When teaching trampolining, instructors must follow principles and safe teaching practices to ensure the safety of their students. Children should never be left unsupervised during trampoline lessons or after-school sessions. It is recommended that teachers attend the British Gymnastics Teachers’ Trampoline Award (Part 1 and/or Part 2) to gain the confidence to deliver safe and effective trampoline lessons or after-school sessions to their students.

Only one student should use the trampoline at a time. The instructor should ensure that each student is in the proper position and ready before beginning work.

When rebounding, it is best to do so near the centre of the trampoline bed and at a height that allows the student to maintain full control. If loss of control occurs, the student should be taught to flex the knee and hip joints on the next contact of the feet with the bed to deaden the bounce.

Teaching should focus on basic skills and correct techniques, with an appropriate level of progression according to each student’s ability, confidence and responsible attitude. Skills should be practised individually and then combined into routines.

Students should master basic straight jumps before moving on to rotational movements. In general, beginners should work for 30 seconds at a time and gradually increase the length of their sessions to one minute. However, they should stop if they are tired or losing concentration.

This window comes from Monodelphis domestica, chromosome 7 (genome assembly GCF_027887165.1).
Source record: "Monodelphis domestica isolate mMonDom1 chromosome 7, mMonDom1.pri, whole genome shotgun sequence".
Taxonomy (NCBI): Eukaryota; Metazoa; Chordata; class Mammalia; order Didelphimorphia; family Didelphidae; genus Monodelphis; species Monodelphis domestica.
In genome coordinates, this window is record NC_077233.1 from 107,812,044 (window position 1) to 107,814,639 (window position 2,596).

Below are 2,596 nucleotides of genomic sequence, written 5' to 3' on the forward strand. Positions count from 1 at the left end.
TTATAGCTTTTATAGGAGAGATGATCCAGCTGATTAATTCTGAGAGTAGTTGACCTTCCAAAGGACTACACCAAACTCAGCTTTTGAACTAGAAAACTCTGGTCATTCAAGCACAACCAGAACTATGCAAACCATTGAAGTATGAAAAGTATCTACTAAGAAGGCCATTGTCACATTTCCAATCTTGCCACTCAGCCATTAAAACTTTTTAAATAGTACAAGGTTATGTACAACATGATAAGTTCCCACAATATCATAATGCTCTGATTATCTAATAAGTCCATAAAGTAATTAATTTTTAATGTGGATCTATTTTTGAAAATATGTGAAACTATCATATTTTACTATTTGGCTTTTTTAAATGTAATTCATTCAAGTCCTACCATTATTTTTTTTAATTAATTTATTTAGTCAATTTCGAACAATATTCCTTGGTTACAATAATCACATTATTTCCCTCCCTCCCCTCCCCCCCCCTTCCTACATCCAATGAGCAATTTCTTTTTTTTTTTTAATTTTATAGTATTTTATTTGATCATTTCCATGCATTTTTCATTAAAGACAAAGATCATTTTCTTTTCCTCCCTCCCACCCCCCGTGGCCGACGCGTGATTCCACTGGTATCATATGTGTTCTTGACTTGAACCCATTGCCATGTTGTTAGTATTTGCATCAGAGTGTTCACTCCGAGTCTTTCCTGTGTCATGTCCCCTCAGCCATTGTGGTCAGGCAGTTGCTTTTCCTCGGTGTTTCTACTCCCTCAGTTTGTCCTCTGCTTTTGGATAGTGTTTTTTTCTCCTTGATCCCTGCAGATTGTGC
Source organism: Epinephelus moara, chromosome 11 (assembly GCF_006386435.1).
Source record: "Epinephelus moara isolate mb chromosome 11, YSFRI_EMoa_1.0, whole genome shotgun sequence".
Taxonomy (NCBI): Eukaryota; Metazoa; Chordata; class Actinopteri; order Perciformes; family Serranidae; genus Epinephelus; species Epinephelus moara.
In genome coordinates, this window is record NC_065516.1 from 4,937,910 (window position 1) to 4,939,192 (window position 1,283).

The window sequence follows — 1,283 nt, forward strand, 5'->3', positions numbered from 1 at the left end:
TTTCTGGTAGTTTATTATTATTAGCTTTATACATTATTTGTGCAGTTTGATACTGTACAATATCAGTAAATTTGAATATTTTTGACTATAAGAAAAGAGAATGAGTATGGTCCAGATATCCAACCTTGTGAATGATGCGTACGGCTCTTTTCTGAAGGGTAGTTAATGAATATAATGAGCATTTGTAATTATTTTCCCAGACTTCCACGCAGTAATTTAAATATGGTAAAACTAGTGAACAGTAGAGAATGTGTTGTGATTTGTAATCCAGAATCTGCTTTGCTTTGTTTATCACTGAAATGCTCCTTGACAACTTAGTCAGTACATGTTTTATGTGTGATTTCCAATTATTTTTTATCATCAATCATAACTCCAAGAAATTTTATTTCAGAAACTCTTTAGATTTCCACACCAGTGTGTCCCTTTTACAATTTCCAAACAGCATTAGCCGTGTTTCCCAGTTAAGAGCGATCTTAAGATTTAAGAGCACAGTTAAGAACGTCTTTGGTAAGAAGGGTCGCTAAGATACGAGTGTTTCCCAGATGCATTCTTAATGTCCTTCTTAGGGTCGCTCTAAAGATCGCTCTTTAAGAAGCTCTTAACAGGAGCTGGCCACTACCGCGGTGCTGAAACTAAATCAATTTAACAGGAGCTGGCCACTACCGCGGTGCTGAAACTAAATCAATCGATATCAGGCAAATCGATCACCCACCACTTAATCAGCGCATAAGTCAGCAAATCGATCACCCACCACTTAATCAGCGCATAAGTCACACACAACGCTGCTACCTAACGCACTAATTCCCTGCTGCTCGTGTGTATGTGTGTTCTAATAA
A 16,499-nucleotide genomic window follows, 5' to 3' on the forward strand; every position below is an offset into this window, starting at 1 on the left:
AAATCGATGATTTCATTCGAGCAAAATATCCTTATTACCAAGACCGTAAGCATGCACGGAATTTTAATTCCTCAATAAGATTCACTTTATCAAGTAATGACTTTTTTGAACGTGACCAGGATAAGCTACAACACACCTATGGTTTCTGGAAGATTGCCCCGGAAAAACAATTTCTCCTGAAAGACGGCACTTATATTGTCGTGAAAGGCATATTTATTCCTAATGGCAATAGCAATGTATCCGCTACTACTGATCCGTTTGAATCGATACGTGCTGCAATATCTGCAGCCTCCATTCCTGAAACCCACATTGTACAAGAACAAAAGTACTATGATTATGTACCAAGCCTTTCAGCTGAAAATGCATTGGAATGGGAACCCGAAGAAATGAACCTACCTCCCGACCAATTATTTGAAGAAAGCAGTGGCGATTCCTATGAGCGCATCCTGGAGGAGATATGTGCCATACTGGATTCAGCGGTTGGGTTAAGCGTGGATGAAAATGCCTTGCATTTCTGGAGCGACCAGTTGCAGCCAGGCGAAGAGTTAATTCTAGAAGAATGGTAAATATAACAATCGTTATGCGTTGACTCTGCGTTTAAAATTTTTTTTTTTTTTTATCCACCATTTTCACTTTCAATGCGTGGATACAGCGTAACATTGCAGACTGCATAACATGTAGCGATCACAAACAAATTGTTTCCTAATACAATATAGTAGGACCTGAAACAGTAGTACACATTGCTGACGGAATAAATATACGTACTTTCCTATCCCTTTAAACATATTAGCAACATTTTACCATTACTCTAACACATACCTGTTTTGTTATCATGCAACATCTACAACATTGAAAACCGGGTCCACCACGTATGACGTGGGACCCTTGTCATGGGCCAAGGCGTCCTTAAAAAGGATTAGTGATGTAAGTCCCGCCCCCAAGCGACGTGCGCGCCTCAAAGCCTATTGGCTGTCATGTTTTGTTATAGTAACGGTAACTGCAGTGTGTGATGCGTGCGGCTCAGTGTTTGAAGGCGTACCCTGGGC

When staff can safely supervise many trampolines at once, the importance of good positioning cannot be overemphasised. Good positioning allows staff to provide prompt intervention and advice as necessary.

When conducting trampoline activities, it is important to limit the number of students participating in any given activity. The number of students should be determined by the number of available trampolines and qualified teachers. If staff members are experienced and students are old enough to work independently within a group, it may be acceptable for half the class to be on a trampoline while the teacher supervises the other half of the students practising trampoline-related activities on the floor.

It is important to note that when one teacher supervises half the class working on the trampolines, as well as the other half doing a different activity, it compromises safe practice. Unscheduled changes to a student’s routine are unacceptable during competitions, as they put the student at risk.

Tag-on-type games, in which students, in turn, add a movement to the routine, should be avoided because they encourage students to jump beyond their ability or endurance.

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